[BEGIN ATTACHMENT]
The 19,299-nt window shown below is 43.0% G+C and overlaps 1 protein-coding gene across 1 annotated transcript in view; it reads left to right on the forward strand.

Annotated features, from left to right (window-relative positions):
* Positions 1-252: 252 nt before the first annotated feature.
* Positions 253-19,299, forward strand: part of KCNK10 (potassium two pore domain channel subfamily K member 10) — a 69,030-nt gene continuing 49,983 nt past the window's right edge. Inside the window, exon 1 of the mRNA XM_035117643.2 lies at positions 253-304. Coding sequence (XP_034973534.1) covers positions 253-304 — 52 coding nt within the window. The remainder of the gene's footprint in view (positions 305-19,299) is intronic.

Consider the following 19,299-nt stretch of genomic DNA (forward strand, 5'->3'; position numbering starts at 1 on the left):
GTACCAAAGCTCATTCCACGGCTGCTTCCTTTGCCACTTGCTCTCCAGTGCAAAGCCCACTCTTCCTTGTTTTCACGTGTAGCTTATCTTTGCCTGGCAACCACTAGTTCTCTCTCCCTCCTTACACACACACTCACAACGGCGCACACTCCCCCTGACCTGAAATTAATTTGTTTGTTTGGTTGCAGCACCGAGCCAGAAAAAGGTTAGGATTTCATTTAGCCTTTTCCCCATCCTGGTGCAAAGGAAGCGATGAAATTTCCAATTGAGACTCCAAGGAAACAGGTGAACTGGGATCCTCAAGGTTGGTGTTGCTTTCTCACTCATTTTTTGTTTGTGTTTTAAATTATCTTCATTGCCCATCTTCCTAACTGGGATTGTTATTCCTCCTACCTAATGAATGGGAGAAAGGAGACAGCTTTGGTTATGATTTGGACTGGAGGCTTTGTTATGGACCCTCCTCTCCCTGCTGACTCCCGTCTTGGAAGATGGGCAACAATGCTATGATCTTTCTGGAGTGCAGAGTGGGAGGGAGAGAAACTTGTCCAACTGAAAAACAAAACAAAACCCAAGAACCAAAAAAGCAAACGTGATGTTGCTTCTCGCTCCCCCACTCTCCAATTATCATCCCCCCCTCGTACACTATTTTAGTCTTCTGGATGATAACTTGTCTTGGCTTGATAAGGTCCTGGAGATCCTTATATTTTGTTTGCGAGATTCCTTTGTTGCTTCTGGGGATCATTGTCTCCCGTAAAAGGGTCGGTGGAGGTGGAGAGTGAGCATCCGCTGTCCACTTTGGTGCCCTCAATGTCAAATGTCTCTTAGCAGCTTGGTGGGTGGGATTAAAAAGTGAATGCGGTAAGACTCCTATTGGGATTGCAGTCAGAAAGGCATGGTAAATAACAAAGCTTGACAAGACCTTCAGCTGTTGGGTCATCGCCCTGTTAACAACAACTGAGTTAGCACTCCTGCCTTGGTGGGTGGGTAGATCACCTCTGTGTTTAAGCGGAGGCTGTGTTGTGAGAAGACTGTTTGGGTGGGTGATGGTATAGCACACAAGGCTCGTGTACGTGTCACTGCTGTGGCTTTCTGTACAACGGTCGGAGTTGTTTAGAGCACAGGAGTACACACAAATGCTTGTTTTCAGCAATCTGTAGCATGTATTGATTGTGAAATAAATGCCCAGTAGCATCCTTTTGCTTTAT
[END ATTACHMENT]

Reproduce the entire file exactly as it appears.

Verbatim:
The 19,299-nt window shown below is 43.0% G+C and overlaps 1 protein-coding gene across 1 annotated transcript in view; it reads left to right on the forward strand.

Annotated features, from left to right (window-relative positions):
* Positions 1-252: 252 nt before the first annotated feature.
* Positions 253-19,299, forward strand: part of KCNK10 (potassium two pore domain channel subfamily K member 10) — a 69,030-nt gene continuing 49,983 nt past the window's right edge. Inside the window, exon 1 of the mRNA XM_035117643.2 lies at positions 253-304. Coding sequence (XP_034973534.1) covers positions 253-304 — 52 coding nt within the window. The remainder of the gene's footprint in view (positions 305-19,299) is intronic.

Consider the following 19,299-nt stretch of genomic DNA (forward strand, 5'->3'; position numbering starts at 1 on the left):
GTACCAAAGCTCATTCCACGGCTGCTTCCTTTGCCACTTGCTCTCCAGTGCAAAGCCCACTCTTCCTTGTTTTCACGTGTAGCTTATCTTTGCCTGGCAACCACTAGTTCTCTCTCCCTCCTTACACACACACTCACAACGGCGCACACTCCCCCTGACCTGAAATTAATTTGTTTGTTTGGTTGCAGCACCGAGCCAGAAAAAGGTTAGGATTTCATTTAGCCTTTTCCCCATCCTGGTGCAAAGGAAGCGATGAAATTTCCAATTGAGACTCCAAGGAAACAGGTGAACTGGGATCCTCAAGGTTGGTGTTGCTTTCTCACTCATTTTTTGTTTGTGTTTTAAATTATCTTCATTGCCCATCTTCCTAACTGGGATTGTTATTCCTCCTACCTAATGAATGGGAGAAAGGAGACAGCTTTGGTTATGATTTGGACTGGAGGCTTTGTTATGGACCCTCCTCTCCCTGCTGACTCCCGTCTTGGAAGATGGGCAACAATGCTATGATCTTTCTGGAGTGCAGAGTGGGAGGGAGAGAAACTTGTCCAACTGAAAAACAAAACAAAACCCAAGAACCAAAAAAGCAAACGTGATGTTGCTTCTCGCTCCCCCACTCTCCAATTATCATCCCCCCCTCGTACACTATTTTAGTCTTCTGGATGATAACTTGTCTTGGCTTGATAAGGTCCTGGAGATCCTTATATTTTGTTTGCGAGATTCCTTTGTTGCTTCTGGGGATCATTGTCTCCCGTAAAAGGGTCGGTGGAGGTGGAGAGTGAGCATCCGCTGTCCACTTTGGTGCCCTCAATGTCAAATGTCTCTTAGCAGCTTGGTGGGTGGGATTAAAAAGTGAATGCGGTAAGACTCCTATTGGGATTGCAGTCAGAAAGGCATGGTAAATAACAAAGCTTGACAAGACCTTCAGCTGTTGGGTCATCGCCCTGTTAACAACAACTGAGTTAGCACTCCTGCCTTGGTGGGTGGGTAGATCACCTCTGTGTTTAAGCGGAGGCTGTGTTGTGAGAAGACTGTTTGGGTGGGTGATGGTATAGCACACAAGGCTCGTGTACGTGTCACTGCTGTGGCTTTCTGTACAACGGTCGGAGTTGTTTAGAGCACAGGAGTACACACAAATGCTTGTTTTCAGCAATCTGTAGCATGTATTGATTGTGAAATAAATGCCCAGTAGCATCCTTTTGCTTTAT